December 2, 2021
By Anonymous

The air was filled with a heavy scent of petrichor that roamed throughout the hallways, like the intimidating crowd of kids who would mosey around the school to let it be known that they existed. Outside, there were mean clouds that wrapped the sky, blanketing the ground with different shades of gray. In the far back of classroom 401 sat a girl stressing over how she can form eight and three to make eleven with her counting cubes. The little girl was in her own world, away from the rest of the kids who would be discussing which superhero is the strongest or asking worldly questions like “Why do birds fly?” after class. Gabby was new to the school and spoke English like how pigs can fly. Her family were immigrants from Vietnam, so naturally, they only spoke in Vietnamese to her and maybe knew a couple phrases in English. Although she did watch many of the popular American shows and cartoons, the only words that would occasionally slip out of her mouth were faint “mornings” and “goodbyes”. She often displayed a confused expression on her face whenever a kid would ask her a simple question or even offer her snacks as an attempt to befriend her. 

The school cafeteria was big, but not too big. Tables were arranged in long rows and spaced out about two feet from each other. There was the school stage that faced the tables and two doors that led to the music and choir rooms on the side of it. The lines to get food were divided in two and were always crowded with students that had just come from playing cops n’ robbers or freeze tag, smelling like coins. Many of the students would bring their own lunch pre-packed by their mom or dad. Most of them had the same lunch everyday— peanut butter and jelly sandwiches, turkey sandwiches, lunchables, mac and cheese, and pepperoni pizza. They would often trade with each other the smaller delights that they brought along such as cookies, candy, and their mom’s homemade banana bread. At the tables, they all shared smiles, laughter, and joy.

Gabby was pressed between groups of people at the table, those whom she never spoke a word to. She brought along with her her favorite meal she had made herself that morning: spring rolls. The meal consisted of marinated beef, shrimp, cooked salmon, lettuce, and cucumber. The dipping sauce was a sweet and tangy fish sauce. She loved these spring rolls so much that it quickly became the highlight of her day since the start of school. There was nothing at school that made her feel the way her food did. It brought relief and almost peace with every bite because it was just that good. The one thing that left her puzzled, however, were the looks exchanged between her classmates as soon as she opened her container of fish sauce. Sure it had a slight odor of fish to it, but it wasn’t bad enough of a smell that one would make one gag, as she thought. The kids would eye her down with every bite she took and whisper things to one another that she could not make out. What was it that they wouldn’t tell her? Almost every day, whether it be spring rolls or some other meal she brought, some kid would go out of their way to make a questionable comment.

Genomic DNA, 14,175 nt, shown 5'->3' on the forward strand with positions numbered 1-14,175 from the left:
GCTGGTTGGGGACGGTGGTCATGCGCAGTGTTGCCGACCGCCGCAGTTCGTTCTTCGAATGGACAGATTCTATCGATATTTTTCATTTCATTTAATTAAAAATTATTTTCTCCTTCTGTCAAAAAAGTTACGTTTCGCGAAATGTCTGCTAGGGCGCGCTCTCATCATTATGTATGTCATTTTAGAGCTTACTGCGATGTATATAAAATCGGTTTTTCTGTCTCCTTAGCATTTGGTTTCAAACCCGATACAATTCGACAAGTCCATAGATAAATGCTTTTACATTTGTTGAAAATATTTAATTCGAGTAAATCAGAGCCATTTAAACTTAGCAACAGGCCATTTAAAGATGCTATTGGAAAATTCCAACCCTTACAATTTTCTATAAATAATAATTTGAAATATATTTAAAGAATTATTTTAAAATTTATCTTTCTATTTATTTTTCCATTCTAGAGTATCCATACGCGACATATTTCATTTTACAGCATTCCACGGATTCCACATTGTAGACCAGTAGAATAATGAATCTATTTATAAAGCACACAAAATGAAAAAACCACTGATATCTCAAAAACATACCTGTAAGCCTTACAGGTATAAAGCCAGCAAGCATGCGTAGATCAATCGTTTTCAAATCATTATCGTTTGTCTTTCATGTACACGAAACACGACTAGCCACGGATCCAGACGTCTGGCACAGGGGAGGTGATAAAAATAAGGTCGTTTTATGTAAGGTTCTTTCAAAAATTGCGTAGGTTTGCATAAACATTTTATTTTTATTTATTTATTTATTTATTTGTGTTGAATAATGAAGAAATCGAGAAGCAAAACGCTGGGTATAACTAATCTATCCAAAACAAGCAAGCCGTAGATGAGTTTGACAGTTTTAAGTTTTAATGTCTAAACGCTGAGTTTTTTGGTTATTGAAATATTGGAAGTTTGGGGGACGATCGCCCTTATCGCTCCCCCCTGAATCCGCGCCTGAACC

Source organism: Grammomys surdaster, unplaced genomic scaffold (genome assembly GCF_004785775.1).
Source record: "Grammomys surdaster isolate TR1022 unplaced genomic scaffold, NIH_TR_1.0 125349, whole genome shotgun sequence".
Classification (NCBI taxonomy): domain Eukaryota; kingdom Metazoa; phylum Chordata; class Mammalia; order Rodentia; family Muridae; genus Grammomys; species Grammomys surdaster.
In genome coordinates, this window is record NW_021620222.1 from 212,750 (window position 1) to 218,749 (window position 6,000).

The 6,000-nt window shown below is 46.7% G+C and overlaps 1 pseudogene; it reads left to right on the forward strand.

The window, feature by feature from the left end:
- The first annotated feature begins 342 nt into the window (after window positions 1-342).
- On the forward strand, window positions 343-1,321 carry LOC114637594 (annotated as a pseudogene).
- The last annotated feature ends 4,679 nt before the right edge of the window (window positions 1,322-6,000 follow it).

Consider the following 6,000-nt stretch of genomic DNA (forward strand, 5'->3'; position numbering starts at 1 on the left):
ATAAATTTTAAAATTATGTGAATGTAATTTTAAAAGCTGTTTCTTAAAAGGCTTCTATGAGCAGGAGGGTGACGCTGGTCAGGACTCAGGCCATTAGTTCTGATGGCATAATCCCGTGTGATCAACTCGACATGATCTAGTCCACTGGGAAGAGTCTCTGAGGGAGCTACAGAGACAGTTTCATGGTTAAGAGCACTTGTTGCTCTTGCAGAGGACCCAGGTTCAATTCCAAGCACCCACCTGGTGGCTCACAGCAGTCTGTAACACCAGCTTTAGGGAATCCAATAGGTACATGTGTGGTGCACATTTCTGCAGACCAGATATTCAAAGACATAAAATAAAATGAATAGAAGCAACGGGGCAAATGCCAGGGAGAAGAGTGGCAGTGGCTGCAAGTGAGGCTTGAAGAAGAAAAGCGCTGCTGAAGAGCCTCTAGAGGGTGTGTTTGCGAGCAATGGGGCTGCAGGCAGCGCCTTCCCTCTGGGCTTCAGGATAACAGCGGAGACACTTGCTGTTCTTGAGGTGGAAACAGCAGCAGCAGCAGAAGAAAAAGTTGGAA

What is that smell?

    I think it’s coming from her lunch.

    Ew! What is that you’re eating?

    Why would you bring that?

    Can I try? 

    Ew, it tastes like dead fish.

All Gabby could feel was embarrassment, but she couldn’t understand why. The best reason she could come up with was that they were curious about her food and wanted to try something new, but that never explained the discomfort she felt. Even then, she could not build up the courage to ask the kids what it was that bothered them. Could it be the overly pink shirt she was wearing? Or the piece of noodle that stuck on the side of her face? Whatever it was, it belittled her. On the verge of tears, she would get up and leave.

On better days, kids would walk past her in the hallways, glance her up and down as if there was some sort of large stain on her shirt, and then proceed to mention something about her eyes, nose, or other facial features. This made her cheerful in a way because she took it as a compliment, unaware that what they said actually meant something completely different. Other times, she would hear someone from across the room shout something derogatory that only she believed to be the imitation of a doorbell ring. It became a normal routine for Gabby— the whispers, the stares, the confusion.Gabby never gave deep thought to any of these comments. She only thought about the lunch she was going to devour, but even that excitement eventually faded away. As years went on, the more she started to understand what the American kids were saying, the more she pondered. Endless thoughts filled her mind about who she was and if something was odd about her that others seemed to care so much about. It was hard to grasp the idea of being different. Maybe she was different, but how could she change that? These thoughts only led to more thoughts, leading to more. 

Never did Gabby get a clear answer to her questions, and never did her answers lead to a solution.

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